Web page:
Federal spending: Only one in 10 dollars going to defence budget
By John Williamson
Federal spending has increased dramatically since the Conservative Party won election in January 2006. Some Tory partisans argue the rapid rise is the result of one-time expenditures in equipment for the armed forces after years of Liberal neglect. It is not, they insist, irresponsible spending by a party trying to purchase a majority government.
Are they correct? Is a rising defence budget really responsible for spending going through the roof?
To date, the government has announced approximately $11-billion in military capital commitments as part of Prime Minister Stephen Harper's undertaking to "equip and strengthen" the Canadian Armed Forces. However, Ottawa has only budgeted to spend half this amount.
The government's "Canada First Defence Strategy" includes procurement of new armoured patrol vehicles, support ships, helicopters and the acquisition of tanks. The Conservative's first budget, tabled in May 2006, proposed a plan to spend $5.3-billion over five years to modernize the Armed Forces. But the government allocated just $400-million to be spent in the 2006 fiscal year.
The second budget, tabled in March 2007, accelerated the implementation of the $5.3-billion defence plan by pledging to spend $3.1-billion over three years. According to the 2007 Budget, $900-million more will be spent this year, $1-billion in fiscal 2008, and $1.2-billion in fiscal 2009. The remainder of the $11-billion capital commitments will be spent in future years, most likely beginning in 2010.
During the last year of Liberal government rule, the Department of National Defence (DND) spent $14.7-billion in the 2005 fiscal year. The amount represented 8.4 per cent of Ottawa's total program spending.
As a result of the Conservative's heightened military emphasis, the military budget increased to $15.2-billion in fiscal 2006. And Ottawa's spending estimates indicate the DND budget will rise to $16.9-billion this year (fiscal 2007). The bottom line is defence spending has increased by $2.2-billion under the Conservative government in its first two years in office.
Without a doubt, the federal government is spending more to re-equip and prepare the military for overseas engagements. This will strengthen Canada's military punch. But these expenditures do not adequately explain Ottawa's overall spending growth, which is fast rising. Defence spending is up, but so are other federal expenditures. Consider the numbers:
In fiscal 2006 -- the first year under the Conservative's watch -- spending ballooned by $13.8-billion, rising from $175.2-billion when the Grits were removed from office to $189.0-billion under the Tories. This is the second biggest jump since the books were first balanced ten years ago. (Sadly it means several Liberal budgets were more prudent than Finance Minister Jim Flaherty's fiscal framework.) For the current fiscal year, which began on April 1, spending is set to jump another $10.6-billion and level off at just under $200-billion. The military accounts for only a fraction of overall government spending growth.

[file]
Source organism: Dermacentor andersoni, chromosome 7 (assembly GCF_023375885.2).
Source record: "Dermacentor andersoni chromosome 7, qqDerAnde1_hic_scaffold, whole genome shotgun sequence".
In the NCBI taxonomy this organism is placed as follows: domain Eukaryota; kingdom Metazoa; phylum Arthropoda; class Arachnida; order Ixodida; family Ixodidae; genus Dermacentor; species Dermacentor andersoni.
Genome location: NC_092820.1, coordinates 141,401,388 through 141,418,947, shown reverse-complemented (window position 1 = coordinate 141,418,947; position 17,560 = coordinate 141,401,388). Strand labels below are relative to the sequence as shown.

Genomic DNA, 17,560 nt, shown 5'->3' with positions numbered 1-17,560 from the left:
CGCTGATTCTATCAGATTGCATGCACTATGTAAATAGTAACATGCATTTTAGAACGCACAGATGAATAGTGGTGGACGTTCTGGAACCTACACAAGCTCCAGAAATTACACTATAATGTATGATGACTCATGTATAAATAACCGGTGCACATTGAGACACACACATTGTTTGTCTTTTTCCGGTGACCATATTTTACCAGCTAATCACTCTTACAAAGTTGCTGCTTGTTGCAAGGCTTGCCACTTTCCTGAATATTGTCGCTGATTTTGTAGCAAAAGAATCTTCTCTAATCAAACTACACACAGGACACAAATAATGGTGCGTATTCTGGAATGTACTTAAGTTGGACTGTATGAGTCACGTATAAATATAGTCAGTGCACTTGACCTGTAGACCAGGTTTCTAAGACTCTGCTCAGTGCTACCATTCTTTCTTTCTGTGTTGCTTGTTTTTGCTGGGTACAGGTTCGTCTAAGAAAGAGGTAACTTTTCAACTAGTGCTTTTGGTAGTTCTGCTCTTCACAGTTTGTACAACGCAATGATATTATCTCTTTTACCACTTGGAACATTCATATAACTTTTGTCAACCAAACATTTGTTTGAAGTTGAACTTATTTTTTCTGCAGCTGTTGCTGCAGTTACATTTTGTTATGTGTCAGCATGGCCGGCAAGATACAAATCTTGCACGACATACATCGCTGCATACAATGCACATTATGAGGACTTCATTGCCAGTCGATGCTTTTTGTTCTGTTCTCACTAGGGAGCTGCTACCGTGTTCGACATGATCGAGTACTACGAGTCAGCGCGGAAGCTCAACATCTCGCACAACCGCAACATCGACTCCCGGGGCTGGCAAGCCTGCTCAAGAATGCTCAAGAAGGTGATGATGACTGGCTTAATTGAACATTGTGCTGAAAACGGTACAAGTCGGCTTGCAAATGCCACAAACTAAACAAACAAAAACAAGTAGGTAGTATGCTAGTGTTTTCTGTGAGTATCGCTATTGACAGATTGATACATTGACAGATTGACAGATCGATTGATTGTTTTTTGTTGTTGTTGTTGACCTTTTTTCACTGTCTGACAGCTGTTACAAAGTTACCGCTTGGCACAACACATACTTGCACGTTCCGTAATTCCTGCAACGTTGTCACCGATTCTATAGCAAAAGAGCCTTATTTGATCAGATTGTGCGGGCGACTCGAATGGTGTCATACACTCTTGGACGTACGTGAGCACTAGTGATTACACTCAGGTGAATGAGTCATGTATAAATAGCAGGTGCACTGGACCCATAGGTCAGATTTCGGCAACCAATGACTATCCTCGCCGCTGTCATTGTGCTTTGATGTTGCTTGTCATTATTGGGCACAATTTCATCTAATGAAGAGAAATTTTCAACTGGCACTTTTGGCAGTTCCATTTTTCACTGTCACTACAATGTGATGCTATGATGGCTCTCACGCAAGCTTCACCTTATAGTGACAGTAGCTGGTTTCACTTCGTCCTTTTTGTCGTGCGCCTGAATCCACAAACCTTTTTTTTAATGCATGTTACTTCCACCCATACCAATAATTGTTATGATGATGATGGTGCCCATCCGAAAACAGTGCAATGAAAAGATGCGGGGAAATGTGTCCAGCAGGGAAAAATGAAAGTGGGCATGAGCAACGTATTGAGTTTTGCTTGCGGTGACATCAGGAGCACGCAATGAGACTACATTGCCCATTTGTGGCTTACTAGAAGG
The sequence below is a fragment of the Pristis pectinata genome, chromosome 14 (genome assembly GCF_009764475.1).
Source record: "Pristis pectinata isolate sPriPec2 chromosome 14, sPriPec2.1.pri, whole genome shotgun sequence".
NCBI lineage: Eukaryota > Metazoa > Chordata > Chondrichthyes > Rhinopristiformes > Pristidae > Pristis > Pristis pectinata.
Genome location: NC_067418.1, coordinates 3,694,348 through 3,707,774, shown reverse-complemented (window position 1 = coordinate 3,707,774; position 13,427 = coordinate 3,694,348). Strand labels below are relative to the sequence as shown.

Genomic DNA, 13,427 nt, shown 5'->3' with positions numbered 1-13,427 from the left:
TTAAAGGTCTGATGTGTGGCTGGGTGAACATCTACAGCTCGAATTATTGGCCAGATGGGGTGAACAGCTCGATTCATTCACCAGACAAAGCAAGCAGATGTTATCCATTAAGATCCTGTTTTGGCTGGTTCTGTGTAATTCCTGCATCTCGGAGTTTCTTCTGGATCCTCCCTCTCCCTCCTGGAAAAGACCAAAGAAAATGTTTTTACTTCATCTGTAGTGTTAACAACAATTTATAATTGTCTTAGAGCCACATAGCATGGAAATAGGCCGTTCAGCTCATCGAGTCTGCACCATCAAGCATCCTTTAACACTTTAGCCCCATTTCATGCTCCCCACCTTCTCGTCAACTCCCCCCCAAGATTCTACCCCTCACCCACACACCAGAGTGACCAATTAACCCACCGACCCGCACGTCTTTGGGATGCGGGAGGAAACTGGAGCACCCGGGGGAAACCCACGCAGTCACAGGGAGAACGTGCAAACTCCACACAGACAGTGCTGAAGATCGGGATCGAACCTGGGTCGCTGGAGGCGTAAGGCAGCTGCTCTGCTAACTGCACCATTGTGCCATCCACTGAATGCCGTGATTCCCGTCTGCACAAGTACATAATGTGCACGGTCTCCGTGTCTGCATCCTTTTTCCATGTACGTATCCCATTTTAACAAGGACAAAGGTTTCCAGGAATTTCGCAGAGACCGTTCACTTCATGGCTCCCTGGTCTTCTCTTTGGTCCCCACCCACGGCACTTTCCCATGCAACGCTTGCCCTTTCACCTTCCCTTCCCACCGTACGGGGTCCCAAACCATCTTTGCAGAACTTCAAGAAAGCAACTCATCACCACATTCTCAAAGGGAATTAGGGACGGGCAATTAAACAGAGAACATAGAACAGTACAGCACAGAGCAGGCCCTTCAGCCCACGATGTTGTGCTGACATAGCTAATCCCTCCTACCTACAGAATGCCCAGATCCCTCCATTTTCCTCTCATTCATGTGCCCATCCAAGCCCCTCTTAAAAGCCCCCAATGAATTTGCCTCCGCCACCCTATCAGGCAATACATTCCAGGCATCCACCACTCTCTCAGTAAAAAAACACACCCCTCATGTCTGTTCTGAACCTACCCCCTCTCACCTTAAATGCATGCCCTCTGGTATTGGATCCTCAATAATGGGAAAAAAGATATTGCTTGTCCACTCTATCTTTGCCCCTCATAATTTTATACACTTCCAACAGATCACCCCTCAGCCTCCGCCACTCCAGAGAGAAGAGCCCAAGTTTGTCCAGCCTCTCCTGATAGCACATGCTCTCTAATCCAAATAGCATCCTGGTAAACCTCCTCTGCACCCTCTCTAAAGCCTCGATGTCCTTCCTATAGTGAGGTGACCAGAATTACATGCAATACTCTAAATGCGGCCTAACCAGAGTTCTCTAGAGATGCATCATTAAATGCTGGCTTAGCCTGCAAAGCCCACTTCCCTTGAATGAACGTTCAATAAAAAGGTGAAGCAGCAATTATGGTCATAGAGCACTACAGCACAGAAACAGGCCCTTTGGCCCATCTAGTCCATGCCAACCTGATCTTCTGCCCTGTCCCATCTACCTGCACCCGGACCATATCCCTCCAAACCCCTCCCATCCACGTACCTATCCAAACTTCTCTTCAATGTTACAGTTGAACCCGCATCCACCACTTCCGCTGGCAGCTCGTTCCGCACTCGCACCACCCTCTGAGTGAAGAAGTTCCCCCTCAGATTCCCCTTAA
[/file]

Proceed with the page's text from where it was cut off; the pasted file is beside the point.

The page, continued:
The total two year spending increase under Minister Flaherty is an eye-popping $24.4-billion. This is a 13.9 per cent increase in federal receipts. Of the $24.4-billion increase, only $2.2-billion can be attributed to Ottawa's military budget. In other words, for every $10 spent in fiscal 2006 and 2007 less than one dollar is going to fund new defence hardware purchases.
In fact, the military share of overall program spending actually dropped from 8.4 per cent to 8.0 per cent last year because non-defence spending increased at a faster rate. This year it will be 8.5 per cent, which is only slightly higher than the percentage under the Liberals.
The rapid rise in spending has little to do with reinvigorating the armed forces after "years of neglect." In reality, expenditure increases in Ottawa are not limited to a handful of priority areas, like the military. Rather spending is up across-the-board because the Conservative government neglected to cut spending in its non-priority areas, like corporate welfare, and overly-hyped "fiscal imbalances" with the provinces.
It is incorrect for government MPs and Conservatives to argue the large increase in military spending is driving Ottawa's recent spending spree. It is simply not the case when you look at how much has actually been budgeted, rather than what has been committed in future years.
John Williamson is the federal director of the Canadian Taxpayers Federation.